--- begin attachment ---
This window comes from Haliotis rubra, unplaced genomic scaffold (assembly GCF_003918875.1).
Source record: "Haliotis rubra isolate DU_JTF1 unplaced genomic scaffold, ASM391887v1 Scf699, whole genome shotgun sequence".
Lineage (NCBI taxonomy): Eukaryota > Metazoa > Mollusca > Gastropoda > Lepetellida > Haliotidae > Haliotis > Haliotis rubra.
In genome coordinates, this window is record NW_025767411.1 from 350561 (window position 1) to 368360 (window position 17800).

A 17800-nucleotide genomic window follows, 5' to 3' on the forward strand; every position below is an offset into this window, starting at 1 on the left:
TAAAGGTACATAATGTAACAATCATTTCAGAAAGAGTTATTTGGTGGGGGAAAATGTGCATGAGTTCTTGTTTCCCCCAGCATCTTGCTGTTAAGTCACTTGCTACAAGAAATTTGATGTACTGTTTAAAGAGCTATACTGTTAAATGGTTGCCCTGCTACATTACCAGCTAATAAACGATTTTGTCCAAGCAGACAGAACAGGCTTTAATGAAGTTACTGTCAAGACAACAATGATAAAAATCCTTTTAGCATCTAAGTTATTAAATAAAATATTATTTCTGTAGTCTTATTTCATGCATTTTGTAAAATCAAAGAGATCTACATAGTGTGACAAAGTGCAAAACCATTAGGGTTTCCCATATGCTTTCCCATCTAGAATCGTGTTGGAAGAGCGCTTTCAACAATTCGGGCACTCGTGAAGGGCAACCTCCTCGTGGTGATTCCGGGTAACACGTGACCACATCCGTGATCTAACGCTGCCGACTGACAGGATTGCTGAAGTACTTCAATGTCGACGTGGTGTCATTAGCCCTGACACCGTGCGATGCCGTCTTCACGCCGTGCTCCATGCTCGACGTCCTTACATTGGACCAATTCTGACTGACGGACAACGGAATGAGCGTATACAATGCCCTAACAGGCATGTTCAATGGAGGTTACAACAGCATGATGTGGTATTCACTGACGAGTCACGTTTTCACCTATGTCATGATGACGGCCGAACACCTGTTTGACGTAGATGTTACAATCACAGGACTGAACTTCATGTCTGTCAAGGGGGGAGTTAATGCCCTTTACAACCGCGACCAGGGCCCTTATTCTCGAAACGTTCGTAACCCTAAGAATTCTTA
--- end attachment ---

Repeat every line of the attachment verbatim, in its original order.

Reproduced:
This window comes from Haliotis rubra, unplaced genomic scaffold (assembly GCF_003918875.1).
Source record: "Haliotis rubra isolate DU_JTF1 unplaced genomic scaffold, ASM391887v1 Scf699, whole genome shotgun sequence".
Lineage (NCBI taxonomy): Eukaryota > Metazoa > Mollusca > Gastropoda > Lepetellida > Haliotidae > Haliotis > Haliotis rubra.
In genome coordinates, this window is record NW_025767411.1 from 350561 (window position 1) to 368360 (window position 17800).

A 17800-nucleotide genomic window follows, 5' to 3' on the forward strand; every position below is an offset into this window, starting at 1 on the left:
TAAAGGTACATAATGTAACAATCATTTCAGAAAGAGTTATTTGGTGGGGGAAAATGTGCATGAGTTCTTGTTTCCCCCAGCATCTTGCTGTTAAGTCACTTGCTACAAGAAATTTGATGTACTGTTTAAAGAGCTATACTGTTAAATGGTTGCCCTGCTACATTACCAGCTAATAAACGATTTTGTCCAAGCAGACAGAACAGGCTTTAATGAAGTTACTGTCAAGACAACAATGATAAAAATCCTTTTAGCATCTAAGTTATTAAATAAAATATTATTTCTGTAGTCTTATTTCATGCATTTTGTAAAATCAAAGAGATCTACATAGTGTGACAAAGTGCAAAACCATTAGGGTTTCCCATATGCTTTCCCATCTAGAATCGTGTTGGAAGAGCGCTTTCAACAATTCGGGCACTCGTGAAGGGCAACCTCCTCGTGGTGATTCCGGGTAACACGTGACCACATCCGTGATCTAACGCTGCCGACTGACAGGATTGCTGAAGTACTTCAATGTCGACGTGGTGTCATTAGCCCTGACACCGTGCGATGCCGTCTTCACGCCGTGCTCCATGCTCGACGTCCTTACATTGGACCAATTCTGACTGACGGACAACGGAATGAGCGTATACAATGCCCTAACAGGCATGTTCAATGGAGGTTACAACAGCATGATGTGGTATTCACTGACGAGTCACGTTTTCACCTATGTCATGATGACGGCCGAACACCTGTTTGACGTAGATGTTACAATCACAGGACTGAACTTCATGTCTGTCAAGGGGGGAGTTAATGCCCTTTACAACCGCGACCAGGGCCCTTATTCTCGAAACGTTCGTAACCCTAAGAATTCTTA